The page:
The students agree that Utahns are generally friendly. “People on the street smile and say hello,” says Hyun. “Americans are nice to strangers. When my car broke down, strangers helped me fix it.” But it is sometimes hard to make friends. Aljohani notes that Americans have a greater sense of privacy than he is used to. “In Saudi Arabia, you can just drop in on people; here, you are expected to call first.” He also observes that “people are always busy, working two jobs, and are always by themselves.” Hyun points out that while Americans tend to be very direct and have no qualms about saying no, they will also be polite to you but then report to others that you have been breaking a rule. Inozemtseva says students don’t always understand the American habit of saying “I’ll invite you over” or “Let’s have lunch together sometime” with no follow-through.

Give and Take

The ELI measures its success, according to assessment coordinator Korrin Ebira BA’01 MA’03, by testing the students’ English proficiency at the end of each term and on completion of the program. To move to the next level, students must have 77 percent accuracy in listening, reading, and speaking skills. At the beginning of each University semester, eight to 10 students typically complete the program and enter the U as undergraduate or graduate students.

Students who return to their countries take back far more than just language skills. Galvani will return to Italy with a new attitude toward nonprofit administration and civic involvement. “In Italy, big government takes care of everything,” he says. “But here, people are entrepreneurial in the social fields. They take personal responsibility. If you want to change things, you can. But you have to be involved.” He also has an appreciation of the U.S. Bill of Rights, and specifically its First Amendment protections. He was stunned to witness a protest in downtown Salt Lake where two groups were shouting at each other and the police “just standing watching… That would be impossible in Europe,” he says. “We have a long list of rules that prohibit speech that is intolerant.”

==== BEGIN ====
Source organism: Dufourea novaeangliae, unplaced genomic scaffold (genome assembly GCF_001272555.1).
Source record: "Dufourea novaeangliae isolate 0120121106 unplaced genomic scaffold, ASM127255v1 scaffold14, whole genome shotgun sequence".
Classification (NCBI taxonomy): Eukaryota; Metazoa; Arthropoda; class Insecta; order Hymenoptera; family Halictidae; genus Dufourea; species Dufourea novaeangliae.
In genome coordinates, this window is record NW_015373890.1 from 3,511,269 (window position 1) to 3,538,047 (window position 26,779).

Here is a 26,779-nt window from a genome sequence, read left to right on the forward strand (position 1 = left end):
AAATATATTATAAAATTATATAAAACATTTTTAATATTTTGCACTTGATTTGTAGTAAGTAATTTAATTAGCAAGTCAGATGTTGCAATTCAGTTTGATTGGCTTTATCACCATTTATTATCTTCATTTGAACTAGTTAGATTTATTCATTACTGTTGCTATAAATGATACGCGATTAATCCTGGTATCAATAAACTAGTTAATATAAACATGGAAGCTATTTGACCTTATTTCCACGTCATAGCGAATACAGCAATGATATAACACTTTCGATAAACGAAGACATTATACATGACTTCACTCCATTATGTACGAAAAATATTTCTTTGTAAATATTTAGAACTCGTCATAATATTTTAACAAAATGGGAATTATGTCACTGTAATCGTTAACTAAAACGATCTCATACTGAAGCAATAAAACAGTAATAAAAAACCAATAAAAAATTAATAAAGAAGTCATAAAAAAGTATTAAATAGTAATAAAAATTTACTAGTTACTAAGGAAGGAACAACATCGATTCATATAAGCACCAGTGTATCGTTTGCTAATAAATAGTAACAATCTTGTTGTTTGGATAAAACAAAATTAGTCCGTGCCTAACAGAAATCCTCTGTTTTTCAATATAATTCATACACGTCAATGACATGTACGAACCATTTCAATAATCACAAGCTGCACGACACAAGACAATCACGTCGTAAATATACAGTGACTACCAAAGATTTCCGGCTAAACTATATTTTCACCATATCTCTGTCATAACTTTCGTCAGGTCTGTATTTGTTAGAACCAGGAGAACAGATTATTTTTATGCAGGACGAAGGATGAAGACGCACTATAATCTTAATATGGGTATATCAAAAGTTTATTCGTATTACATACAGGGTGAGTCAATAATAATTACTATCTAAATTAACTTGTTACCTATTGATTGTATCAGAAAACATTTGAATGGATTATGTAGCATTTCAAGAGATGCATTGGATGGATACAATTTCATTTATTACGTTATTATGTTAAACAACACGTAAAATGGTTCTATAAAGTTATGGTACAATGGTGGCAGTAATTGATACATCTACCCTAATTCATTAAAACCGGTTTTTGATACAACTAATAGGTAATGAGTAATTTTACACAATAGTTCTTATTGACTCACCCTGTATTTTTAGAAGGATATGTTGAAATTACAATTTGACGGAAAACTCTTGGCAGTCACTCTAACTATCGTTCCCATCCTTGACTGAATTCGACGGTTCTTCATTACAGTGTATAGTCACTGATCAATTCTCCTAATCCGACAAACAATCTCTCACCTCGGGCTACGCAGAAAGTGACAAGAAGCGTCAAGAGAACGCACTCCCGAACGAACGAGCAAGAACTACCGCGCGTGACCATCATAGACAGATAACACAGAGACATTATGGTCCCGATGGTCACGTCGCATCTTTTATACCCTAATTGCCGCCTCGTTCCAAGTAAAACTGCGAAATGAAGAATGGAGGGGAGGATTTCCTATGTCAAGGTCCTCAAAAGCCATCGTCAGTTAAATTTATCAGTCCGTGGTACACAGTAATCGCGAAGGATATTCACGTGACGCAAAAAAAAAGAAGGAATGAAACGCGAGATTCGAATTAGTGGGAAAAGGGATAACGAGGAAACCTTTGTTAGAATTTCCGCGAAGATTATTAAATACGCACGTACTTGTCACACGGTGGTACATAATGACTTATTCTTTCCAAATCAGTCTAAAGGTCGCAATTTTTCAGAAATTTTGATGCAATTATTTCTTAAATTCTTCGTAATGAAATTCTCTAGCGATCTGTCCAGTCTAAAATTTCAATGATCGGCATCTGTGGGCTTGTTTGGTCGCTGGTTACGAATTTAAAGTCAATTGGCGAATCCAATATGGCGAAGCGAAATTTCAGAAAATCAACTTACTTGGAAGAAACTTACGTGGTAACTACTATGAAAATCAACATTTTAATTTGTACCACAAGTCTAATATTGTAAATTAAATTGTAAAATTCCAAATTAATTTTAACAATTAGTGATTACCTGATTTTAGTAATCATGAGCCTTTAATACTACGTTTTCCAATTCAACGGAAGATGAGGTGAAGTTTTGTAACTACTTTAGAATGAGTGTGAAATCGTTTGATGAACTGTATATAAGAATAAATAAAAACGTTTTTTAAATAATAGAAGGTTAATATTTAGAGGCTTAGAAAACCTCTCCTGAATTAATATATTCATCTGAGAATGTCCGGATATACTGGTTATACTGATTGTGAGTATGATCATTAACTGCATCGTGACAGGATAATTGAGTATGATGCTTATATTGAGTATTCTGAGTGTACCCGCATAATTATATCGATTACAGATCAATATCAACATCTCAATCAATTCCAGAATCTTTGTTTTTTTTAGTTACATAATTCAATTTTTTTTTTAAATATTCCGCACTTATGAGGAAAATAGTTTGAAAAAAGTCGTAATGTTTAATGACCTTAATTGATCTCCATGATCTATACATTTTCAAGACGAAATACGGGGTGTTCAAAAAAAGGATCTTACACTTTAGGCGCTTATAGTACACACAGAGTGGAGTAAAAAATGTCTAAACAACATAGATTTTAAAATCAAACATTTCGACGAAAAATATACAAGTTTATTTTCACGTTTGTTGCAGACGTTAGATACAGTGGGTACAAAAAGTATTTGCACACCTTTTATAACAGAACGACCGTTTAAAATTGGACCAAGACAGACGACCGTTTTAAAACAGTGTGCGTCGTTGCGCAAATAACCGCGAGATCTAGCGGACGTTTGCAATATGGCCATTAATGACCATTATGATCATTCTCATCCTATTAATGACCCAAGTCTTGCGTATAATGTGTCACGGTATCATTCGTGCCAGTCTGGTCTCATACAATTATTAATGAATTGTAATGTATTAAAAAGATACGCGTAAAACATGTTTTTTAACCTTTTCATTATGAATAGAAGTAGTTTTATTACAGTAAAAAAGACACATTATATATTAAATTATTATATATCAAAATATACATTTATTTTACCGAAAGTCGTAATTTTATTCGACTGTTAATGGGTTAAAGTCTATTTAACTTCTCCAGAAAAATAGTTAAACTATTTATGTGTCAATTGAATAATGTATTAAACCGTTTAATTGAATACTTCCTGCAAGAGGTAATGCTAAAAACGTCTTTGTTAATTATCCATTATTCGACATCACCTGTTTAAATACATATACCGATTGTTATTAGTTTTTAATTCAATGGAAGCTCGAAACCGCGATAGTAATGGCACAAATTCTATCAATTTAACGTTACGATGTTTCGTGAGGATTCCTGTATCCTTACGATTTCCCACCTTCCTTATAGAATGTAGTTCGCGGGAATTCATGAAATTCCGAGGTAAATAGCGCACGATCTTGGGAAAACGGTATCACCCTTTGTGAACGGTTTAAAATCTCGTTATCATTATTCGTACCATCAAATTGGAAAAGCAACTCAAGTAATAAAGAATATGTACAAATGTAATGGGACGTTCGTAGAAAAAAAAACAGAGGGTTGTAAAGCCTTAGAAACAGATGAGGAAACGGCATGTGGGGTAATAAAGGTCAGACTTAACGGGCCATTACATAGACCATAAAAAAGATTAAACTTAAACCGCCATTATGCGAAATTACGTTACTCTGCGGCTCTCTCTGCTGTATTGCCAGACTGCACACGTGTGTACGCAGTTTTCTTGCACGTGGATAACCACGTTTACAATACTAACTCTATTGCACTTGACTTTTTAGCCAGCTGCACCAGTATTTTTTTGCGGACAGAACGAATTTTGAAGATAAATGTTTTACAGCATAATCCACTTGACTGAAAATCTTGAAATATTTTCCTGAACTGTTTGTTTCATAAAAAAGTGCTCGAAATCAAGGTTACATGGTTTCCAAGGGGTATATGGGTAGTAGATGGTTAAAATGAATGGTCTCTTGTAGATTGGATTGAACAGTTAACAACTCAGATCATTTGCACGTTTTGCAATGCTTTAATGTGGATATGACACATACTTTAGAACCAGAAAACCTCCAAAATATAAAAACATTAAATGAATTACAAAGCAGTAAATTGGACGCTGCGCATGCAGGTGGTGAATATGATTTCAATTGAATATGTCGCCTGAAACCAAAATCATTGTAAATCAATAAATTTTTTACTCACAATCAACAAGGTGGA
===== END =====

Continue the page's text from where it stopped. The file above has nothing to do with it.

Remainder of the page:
In turn, ELI students leave behind as much as they take home. Consistent with the University’s desire to educate its students to assume leadership roles on a global level, ELI graduates bring a valuable global perspective to the University’s classrooms. (Imagine a class in which U.S. students are able to ask Galvani, Aljohani, and Hyun about freedom of speech in Korea, Saudi Arabia, and the European Union.)

U of U President Michael K. Young, an international law scholar who has worked in the areas of international human rights and religious freedom, says, “The University’s international students enrich the classroom experience in immeasurable ways, enabling our students to obtain the broad, international view of issues that is imperative in today’s world.”

—Susan Vogel is a freelance writer and publisher based in Salt Lake City.

3 thoughts on “Learning the Lingo

  • It seems that they are really offering a quality kind of education through this post that I have read. On the other hand I would really have to say that since English is such a queer language, learning it by being submerged in a certain society seems to be the best method ever.

  • I worked in Irkutsk with Valentina Aleksandrovna Inozemtseva and I remember her as a very talented teacher.I wish her great success in the future too!Best regards,from V.P.